It's fair to say streaming unblocking does fluctuate, so Hotspot Shield could be back in the game soon, but in our most recent round of testing Hotspot failed to unblock any Netflix libraries. This is disappointing though, unfortunately, not unsurprising either. While some VPN are able to access at least the US Netflix library, only ExpressVPN and ProtonVPN have managed to fully get around Netflix's geo-restrictions.

Thankfully, that's the only hurdle in Hotspot Shield's way and we were able to access overseas YouTube content, as well as the more tricky sites with more robust anti-VPN measures like BBC iPlayer, Amazon Prime Video, and Disney+.

How good is Hotspot Shield for torrenting?

While the Hotspot Shield website understandably doesn’t say much about torrenting, all Hotspot Shield servers support P2P connections. That applies to the Android, iOS, Mac, and Windows clients, making Hotspot Shield a solid torrenting VPN for most users.

If you’re new to torrenting, the Hotspot Shield knowledge base provides helpful information on the benefits of VPNs for torrenting and a few strategies that can help you stay safe while downloading torrents. There are no restrictions or bandwidth limits, so you can use Hotspot Shield for torrenting like you would use it for any other kind of internet activity.

On top of open access to torrents, Hotspot Shield’s Smart VPN feature makes it easy to split-tunnel your activity or send only certain types of traffic through the VPN. Unfortunately for those looking to stay anonymous end-to-end, though, Bitcoin isn’t supported as a payment method.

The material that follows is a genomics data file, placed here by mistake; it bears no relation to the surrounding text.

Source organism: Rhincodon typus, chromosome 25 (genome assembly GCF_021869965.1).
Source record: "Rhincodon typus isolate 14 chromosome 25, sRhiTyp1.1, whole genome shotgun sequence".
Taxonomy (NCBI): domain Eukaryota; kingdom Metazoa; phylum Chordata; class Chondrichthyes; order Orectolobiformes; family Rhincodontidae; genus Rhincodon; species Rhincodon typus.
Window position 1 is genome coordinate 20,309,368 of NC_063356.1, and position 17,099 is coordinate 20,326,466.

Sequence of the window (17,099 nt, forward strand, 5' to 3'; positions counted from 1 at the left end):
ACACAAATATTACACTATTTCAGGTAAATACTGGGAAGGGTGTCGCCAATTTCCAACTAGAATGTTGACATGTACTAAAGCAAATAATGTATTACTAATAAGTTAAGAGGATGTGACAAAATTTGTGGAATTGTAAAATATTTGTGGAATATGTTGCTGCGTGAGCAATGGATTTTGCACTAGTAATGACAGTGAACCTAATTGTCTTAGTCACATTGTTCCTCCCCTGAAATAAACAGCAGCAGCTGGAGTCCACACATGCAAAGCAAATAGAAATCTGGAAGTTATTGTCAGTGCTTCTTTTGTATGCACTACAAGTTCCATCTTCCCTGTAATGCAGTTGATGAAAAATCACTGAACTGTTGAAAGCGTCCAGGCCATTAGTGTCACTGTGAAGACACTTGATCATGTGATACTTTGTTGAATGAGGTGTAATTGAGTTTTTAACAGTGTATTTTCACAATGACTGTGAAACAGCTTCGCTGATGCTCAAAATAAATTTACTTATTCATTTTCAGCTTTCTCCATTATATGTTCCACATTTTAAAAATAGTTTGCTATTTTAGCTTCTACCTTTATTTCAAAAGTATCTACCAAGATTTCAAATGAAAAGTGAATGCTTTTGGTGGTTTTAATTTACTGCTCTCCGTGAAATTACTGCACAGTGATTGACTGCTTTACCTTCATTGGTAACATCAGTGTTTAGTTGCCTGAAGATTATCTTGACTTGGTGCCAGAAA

Hotspot Shield review - app interface

(Image credit: Hotspot Shield)

How good are Hotspot Shield’s desktop apps?

The Hotspot Shield Windows 10 VPN and Mac VPN clients have a clear, accessible interface, and they’re significantly easier to use than some of the other VPNs we’ve reviewed. After clicking “On,” we were typically able to connect to a server within two or three seconds, one of the shortest connection times that we’ve seen from a VPN.

Once you connect, you’ll be able to see your server’s location, along with your latency, load times, IP address, data usage, local network, and transfer speeds. The client’s presentation allows you to check your connection status without being overloaded by information.

Hotspot Shield’s Settings section has various options that will satisfy more knowledgeable users in a style that avoids overwhelming those with less technical experience. For example, you can configure Hotspot Shield to connect automatically on public networks or exclude certain types of traffic that you don’t want to go through the VPN.

Hotspot Shield also supports a series of keyboard shortcuts for easy access to specific tools. Control-Shift-C, for example, either connects to or disconnects from the VPN. Plus, you can access support resources in just a few clicks if you have any questions about the desktop client.